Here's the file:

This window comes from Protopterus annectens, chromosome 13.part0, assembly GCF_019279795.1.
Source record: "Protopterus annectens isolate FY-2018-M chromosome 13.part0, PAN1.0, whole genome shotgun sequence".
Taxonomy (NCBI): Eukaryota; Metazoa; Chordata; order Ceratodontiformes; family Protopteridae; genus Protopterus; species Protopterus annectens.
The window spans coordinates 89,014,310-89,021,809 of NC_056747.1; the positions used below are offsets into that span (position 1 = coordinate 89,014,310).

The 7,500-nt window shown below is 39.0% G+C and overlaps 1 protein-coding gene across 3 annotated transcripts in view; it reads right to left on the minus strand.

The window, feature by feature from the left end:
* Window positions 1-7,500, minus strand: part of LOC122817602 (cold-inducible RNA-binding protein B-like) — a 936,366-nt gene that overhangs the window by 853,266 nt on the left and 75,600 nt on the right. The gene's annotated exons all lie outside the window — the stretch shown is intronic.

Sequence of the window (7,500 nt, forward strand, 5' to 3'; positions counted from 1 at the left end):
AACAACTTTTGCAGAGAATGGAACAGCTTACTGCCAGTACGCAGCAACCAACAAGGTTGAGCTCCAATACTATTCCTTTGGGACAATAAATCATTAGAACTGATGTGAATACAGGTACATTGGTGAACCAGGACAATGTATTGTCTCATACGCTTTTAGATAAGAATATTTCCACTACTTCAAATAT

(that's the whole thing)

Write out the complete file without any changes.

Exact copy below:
This window comes from Protopterus annectens, chromosome 13.part0, assembly GCF_019279795.1.
Source record: "Protopterus annectens isolate FY-2018-M chromosome 13.part0, PAN1.0, whole genome shotgun sequence".
Taxonomy (NCBI): Eukaryota; Metazoa; Chordata; order Ceratodontiformes; family Protopteridae; genus Protopterus; species Protopterus annectens.
The window spans coordinates 89,014,310-89,021,809 of NC_056747.1; the positions used below are offsets into that span (position 1 = coordinate 89,014,310).

The 7,500-nt window shown below is 39.0% G+C and overlaps 1 protein-coding gene across 3 annotated transcripts in view; it reads right to left on the minus strand.

The window, feature by feature from the left end:
* Window positions 1-7,500, minus strand: part of LOC122817602 (cold-inducible RNA-binding protein B-like) — a 936,366-nt gene that overhangs the window by 853,266 nt on the left and 75,600 nt on the right. The gene's annotated exons all lie outside the window — the stretch shown is intronic.

Sequence of the window (7,500 nt, forward strand, 5' to 3'; positions counted from 1 at the left end):
AACAACTTTTGCAGAGAATGGAACAGCTTACTGCCAGTACGCAGCAACCAACAAGGTTGAGCTCCAATACTATTCCTTTGGGACAATAAATCATTAGAACTGATGTGAATACAGGTACATTGGTGAACCAGGACAATGTATTGTCTCATACGCTTTTAGATAAGAATATTTCCACTACTTCAAATAT